Science

Tracking Knowledge: Science, Tracking and Technology

by Pierre du Plessis

Knowledges are not distinct entities. They cannot be held in isolation as if bounded, discrete, or systematic. They are far too dynamic and complex to be thought of in this way. 'Scientific' and 'Indigenous' knowledge, however, are often discussed polemically and held in dialogical tension against one another. They are part of a set of dualisms that work under certain universal assumptions critical to Western epistemology. These dualisms include modernity/tradition; nature/culture; and subject/object. This study examines the multiple perspectives, including both scientists and local trackers, involved in the Western Kgalagadi Conservation Corridor Project (WKCC) in an attempt to resolve some of these dualisms.

It focuses on the dimensions of tracking animals and data collection with a GPS technology known as 'Cybertracker'. Involving both scientists and people from the Kalahari with knowledge of tracking animals, the dynamics of knowledge production and the movement of knowledge are explored. Their work together demonstrates ways that movement and embodiment are central to the production of knowledge. Knowledge production and the relationship between diverse knowledges and approaches in the WKCC project are investigated without reducing them to the same epistemological foundation or holding them in dualistic opposition. Knowledges become part of networks and engage with one another through their movement, embodiment, and interaction with various non-human subject-objects. The use of the Cybertracker databasing technology shows that an engagement of multiple perspectives, the significance of movement, performance, historical connections, and subject-object relations in a variety of contexts are key to understanding the production of knowledge. The movement, agency, and relatedness demonstrated in various 'knowledge objects', including data, shows that the complexities involve a continual exchange of influence in which knowledges are always changing. The presence of diverse knowledges, expressed in both their relatedness and their tensions, are evident in their very movement in these networks as actors and the interwoven trails they leave behind. In the process, the boundaries between the dualisms become blurred, if not irrelevant.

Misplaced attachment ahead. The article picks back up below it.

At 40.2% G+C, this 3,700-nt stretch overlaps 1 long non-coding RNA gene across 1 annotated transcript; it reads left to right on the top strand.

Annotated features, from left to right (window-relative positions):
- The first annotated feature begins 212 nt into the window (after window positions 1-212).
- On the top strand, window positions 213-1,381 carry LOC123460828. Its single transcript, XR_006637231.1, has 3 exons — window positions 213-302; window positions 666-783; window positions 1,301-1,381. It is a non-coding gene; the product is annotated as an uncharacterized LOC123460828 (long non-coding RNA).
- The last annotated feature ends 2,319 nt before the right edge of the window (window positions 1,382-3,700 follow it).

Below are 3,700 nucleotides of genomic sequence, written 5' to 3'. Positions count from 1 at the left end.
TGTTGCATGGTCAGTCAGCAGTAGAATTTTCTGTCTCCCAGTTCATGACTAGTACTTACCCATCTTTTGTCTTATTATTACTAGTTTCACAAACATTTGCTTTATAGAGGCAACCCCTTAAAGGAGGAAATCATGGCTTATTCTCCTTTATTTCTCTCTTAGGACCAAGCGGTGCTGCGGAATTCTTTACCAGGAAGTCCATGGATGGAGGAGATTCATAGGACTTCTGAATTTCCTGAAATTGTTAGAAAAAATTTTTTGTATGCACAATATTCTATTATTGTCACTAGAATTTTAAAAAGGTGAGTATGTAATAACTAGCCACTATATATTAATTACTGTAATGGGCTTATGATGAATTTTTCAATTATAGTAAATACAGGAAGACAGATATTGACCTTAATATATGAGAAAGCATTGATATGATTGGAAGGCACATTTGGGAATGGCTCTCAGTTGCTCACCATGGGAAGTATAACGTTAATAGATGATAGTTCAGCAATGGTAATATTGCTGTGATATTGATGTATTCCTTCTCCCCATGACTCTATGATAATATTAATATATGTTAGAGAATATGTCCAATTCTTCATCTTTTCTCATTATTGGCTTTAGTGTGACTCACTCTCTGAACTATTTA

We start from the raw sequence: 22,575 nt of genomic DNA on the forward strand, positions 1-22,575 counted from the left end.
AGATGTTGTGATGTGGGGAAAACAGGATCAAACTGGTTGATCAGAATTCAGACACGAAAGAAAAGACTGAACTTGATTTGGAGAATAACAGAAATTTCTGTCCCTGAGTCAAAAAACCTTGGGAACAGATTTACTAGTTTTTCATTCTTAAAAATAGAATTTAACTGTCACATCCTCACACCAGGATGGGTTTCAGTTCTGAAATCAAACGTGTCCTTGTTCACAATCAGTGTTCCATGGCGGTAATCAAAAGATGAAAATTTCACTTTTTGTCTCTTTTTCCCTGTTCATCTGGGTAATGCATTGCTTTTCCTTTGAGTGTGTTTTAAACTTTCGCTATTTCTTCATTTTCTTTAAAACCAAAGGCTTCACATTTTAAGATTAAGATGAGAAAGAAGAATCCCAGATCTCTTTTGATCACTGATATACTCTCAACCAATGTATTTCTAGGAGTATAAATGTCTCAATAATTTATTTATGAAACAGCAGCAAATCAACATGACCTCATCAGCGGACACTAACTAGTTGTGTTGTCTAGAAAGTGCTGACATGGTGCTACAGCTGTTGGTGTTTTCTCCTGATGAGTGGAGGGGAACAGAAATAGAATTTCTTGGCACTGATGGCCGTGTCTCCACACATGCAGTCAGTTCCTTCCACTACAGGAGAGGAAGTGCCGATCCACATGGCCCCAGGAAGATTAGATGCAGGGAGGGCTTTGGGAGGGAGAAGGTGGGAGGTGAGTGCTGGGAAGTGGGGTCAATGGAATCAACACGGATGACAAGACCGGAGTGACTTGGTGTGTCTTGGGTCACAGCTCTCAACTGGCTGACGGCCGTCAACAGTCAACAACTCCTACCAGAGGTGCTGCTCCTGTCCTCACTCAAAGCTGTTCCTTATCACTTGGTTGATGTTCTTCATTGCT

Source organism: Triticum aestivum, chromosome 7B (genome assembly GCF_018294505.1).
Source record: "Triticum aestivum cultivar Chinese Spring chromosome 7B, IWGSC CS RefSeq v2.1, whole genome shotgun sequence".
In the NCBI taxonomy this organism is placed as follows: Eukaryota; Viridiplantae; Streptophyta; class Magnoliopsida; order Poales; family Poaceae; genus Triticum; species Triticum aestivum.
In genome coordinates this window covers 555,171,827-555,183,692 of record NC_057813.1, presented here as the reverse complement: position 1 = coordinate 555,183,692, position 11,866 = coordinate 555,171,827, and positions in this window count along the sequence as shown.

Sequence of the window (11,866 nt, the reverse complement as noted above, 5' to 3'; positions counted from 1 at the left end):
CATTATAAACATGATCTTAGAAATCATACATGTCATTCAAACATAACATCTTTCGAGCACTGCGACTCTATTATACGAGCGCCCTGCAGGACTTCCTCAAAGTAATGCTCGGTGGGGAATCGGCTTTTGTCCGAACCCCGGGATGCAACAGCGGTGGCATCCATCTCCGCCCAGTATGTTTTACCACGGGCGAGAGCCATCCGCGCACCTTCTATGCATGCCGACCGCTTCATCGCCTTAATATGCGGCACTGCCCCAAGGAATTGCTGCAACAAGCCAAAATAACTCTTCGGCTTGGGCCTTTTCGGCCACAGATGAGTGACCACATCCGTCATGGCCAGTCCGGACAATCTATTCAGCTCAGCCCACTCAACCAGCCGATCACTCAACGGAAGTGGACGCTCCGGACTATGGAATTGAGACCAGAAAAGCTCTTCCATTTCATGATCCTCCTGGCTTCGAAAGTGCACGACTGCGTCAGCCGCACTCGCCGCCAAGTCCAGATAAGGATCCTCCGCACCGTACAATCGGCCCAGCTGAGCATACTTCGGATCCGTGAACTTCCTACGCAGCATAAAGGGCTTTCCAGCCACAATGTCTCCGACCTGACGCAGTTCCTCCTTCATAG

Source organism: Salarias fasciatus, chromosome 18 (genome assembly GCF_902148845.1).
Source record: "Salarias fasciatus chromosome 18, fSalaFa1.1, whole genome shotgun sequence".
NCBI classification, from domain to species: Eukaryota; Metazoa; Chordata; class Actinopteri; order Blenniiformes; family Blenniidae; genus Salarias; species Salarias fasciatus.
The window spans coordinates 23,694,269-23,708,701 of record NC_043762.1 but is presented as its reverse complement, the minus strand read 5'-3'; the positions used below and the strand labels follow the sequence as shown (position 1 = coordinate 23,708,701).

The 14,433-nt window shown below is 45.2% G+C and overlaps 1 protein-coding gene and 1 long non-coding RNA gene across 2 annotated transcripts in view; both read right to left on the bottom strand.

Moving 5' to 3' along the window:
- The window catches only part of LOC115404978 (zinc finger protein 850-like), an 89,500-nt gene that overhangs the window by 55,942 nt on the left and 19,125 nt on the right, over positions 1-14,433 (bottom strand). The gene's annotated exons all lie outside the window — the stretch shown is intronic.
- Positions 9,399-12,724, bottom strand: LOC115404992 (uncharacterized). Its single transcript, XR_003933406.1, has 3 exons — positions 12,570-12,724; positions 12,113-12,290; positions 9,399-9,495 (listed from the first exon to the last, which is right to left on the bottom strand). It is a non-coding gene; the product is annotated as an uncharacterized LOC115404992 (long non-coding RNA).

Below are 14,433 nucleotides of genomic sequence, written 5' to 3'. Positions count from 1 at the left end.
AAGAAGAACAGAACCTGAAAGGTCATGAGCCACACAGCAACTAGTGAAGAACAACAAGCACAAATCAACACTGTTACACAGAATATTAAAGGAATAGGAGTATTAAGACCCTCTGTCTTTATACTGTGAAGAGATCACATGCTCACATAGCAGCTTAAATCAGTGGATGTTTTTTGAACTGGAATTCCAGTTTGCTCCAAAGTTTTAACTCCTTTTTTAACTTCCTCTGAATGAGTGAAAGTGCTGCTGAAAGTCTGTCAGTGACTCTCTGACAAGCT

Editorial Note by Louis Liebenberg: While this thesis includes valuable observations and data, we do not share the author's enthusiasm for the ideas of Bruno Latour.